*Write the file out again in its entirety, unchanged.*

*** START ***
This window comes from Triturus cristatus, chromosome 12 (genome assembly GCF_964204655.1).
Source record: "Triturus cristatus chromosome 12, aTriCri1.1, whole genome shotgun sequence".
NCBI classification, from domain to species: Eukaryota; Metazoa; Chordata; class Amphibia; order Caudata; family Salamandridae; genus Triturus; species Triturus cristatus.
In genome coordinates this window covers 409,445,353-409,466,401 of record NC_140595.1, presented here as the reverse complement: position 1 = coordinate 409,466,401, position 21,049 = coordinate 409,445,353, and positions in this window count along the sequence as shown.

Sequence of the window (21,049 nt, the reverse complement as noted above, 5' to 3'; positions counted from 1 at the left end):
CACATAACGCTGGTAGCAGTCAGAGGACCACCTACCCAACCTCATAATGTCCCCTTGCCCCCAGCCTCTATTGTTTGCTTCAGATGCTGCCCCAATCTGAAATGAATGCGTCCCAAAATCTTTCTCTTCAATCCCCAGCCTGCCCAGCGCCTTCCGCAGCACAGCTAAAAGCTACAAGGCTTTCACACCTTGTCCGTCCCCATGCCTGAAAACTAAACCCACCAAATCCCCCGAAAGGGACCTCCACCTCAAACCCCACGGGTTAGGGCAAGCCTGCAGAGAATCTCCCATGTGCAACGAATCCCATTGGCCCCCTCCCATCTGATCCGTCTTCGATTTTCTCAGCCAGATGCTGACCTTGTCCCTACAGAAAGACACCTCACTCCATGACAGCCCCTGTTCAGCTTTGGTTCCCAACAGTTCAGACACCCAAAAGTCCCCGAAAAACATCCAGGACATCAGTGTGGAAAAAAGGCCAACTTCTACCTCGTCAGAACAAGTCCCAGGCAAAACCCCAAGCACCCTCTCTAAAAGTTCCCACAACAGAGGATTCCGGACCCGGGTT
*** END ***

This window comes from Triturus cristatus, chromosome 12 (genome assembly GCF_964204655.1).
Source record: "Triturus cristatus chromosome 12, aTriCri1.1, whole genome shotgun sequence".
NCBI classification, from domain to species: Eukaryota; Metazoa; Chordata; class Amphibia; order Caudata; family Salamandridae; genus Triturus; species Triturus cristatus.
In genome coordinates this window covers 409,445,353-409,466,401 of record NC_140595.1, presented here as the reverse complement: position 1 = coordinate 409,466,401, position 21,049 = coordinate 409,445,353, and positions in this window count along the sequence as shown.

Sequence of the window (21,049 nt, the reverse complement as noted above, 5' to 3'; positions counted from 1 at the left end):
CACATAACGCTGGTAGCAGTCAGAGGACCACCTACCCAACCTCATAATGTCCCCTTGCCCCCAGCCTCTATTGTTTGCTTCAGATGCTGCCCCAATCTGAAATGAATGCGTCCCAAAATCTTTCTCTTCAATCCCCAGCCTGCCCAGCGCCTTCCGCAGCACAGCTAAAAGCTACAAGGCTTTCACACCTTGTCCGTCCCCATGCCTGAAAACTAAACCCACCAAATCCCCCGAAAGGGACCTCCACCTCAAACCCCACGGGTTAGGGCAAGCCTGCAGAGAATCTCCCATGTGCAACGAATCCCATTGGCCCCCTCCCATCTGATCCGTCTTCGATTTTCTCAGCCAGATGCTGACCTTGTCCCTACAGAAAGACACCTCACTCCATGACAGCCCCTGTTCAGCTTTGGTTCCCAACAGTTCAGACACCCAAAAGTCCCCGAAAAACATCCAGGACATCAGTGTGGAAAAAAGGCCAACTTCTACCTCGTCAGAACAAGTCCCAGGCAAAACCCCAAGCACCCTCTCTAAAAGTTCCCACAACAGAGGATTCCGGACCCGGGTT